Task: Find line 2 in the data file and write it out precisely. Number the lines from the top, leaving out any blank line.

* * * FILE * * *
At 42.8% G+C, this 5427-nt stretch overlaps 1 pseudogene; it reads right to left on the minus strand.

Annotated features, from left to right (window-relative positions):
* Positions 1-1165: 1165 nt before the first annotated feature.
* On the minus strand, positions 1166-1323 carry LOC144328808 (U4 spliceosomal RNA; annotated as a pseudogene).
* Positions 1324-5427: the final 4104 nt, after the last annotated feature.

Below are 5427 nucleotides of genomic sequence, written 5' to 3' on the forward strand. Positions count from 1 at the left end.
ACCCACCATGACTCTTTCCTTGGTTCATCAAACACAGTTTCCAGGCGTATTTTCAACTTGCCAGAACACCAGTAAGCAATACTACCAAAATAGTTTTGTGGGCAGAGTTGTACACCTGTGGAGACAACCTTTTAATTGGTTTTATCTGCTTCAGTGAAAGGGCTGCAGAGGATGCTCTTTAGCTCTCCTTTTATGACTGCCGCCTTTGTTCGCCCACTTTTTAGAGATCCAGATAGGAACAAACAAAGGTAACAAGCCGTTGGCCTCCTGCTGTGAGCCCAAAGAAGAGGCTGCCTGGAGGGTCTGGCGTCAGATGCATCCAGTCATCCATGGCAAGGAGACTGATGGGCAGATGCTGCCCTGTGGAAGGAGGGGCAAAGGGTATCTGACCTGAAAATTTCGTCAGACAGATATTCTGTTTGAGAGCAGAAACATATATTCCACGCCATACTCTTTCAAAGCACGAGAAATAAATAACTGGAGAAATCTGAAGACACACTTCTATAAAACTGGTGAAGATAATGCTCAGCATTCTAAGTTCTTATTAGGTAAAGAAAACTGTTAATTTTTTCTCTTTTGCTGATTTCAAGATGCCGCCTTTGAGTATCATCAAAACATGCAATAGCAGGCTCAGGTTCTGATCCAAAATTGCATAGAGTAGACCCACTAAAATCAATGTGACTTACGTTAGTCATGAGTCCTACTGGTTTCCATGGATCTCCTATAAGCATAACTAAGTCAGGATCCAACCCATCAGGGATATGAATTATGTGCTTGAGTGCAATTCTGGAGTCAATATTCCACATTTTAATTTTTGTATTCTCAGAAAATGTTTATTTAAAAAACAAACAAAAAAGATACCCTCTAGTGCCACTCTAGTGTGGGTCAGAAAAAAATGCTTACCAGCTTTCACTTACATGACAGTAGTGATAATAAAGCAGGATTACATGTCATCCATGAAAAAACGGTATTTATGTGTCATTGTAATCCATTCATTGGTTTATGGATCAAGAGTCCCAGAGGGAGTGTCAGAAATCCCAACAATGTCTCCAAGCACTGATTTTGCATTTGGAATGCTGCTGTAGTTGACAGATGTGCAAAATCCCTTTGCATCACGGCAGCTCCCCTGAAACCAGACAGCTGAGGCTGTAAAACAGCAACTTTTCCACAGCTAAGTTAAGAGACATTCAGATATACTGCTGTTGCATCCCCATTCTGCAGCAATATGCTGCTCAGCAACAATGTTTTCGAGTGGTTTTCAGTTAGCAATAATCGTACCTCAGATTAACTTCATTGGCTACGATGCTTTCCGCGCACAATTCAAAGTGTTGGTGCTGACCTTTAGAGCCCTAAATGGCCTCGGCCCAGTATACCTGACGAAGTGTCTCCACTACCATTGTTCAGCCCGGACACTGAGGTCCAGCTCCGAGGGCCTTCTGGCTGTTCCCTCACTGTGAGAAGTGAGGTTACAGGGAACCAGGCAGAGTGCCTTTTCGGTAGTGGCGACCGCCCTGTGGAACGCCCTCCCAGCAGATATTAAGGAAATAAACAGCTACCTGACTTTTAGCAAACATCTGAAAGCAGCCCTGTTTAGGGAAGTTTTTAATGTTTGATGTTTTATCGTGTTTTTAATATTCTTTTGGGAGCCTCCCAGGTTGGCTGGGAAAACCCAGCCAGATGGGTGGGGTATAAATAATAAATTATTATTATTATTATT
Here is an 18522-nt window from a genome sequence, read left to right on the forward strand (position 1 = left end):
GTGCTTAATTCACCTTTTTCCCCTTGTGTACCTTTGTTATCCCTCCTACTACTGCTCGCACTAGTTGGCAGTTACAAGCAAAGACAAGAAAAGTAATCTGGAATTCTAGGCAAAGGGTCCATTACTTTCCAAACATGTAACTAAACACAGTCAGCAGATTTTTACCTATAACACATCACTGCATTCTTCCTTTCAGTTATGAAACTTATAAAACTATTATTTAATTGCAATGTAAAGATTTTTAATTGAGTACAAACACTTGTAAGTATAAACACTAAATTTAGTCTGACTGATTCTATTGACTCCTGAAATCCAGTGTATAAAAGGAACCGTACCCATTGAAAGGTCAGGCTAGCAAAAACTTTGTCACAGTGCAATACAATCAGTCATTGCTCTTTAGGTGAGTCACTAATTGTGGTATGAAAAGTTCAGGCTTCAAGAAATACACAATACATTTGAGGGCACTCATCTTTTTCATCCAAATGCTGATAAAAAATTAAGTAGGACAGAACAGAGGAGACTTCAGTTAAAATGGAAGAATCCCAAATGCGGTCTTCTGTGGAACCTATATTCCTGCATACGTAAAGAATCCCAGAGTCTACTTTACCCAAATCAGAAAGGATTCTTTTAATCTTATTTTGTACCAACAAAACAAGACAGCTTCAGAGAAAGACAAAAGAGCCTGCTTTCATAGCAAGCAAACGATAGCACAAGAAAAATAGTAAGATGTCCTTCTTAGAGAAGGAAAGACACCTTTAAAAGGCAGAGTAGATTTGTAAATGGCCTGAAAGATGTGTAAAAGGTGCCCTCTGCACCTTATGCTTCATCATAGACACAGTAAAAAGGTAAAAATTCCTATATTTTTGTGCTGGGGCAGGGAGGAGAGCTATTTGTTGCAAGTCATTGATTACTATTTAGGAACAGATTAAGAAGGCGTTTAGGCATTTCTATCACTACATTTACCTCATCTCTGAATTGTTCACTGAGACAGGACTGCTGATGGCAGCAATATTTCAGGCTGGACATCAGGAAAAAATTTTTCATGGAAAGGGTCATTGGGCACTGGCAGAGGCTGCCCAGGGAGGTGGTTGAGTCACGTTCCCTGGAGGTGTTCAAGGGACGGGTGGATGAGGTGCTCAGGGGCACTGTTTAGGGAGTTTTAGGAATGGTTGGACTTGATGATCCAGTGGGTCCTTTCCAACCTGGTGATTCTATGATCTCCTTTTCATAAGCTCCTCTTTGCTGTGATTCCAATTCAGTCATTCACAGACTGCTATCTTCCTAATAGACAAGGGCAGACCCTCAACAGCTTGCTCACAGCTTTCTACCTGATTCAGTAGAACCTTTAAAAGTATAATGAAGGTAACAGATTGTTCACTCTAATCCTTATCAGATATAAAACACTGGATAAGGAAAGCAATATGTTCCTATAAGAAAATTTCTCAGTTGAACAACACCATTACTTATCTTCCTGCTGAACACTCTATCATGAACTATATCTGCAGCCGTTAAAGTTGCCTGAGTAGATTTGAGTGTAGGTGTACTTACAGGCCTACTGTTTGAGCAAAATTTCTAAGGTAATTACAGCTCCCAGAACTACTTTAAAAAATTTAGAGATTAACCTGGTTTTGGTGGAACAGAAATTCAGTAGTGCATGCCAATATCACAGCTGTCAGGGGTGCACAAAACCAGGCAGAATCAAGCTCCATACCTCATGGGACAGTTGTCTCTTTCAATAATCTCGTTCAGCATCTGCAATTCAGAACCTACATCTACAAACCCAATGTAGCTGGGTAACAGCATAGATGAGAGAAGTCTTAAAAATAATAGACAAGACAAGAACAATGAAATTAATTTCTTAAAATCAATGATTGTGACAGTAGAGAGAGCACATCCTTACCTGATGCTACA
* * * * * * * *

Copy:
Annotated features, from left to right (window-relative positions):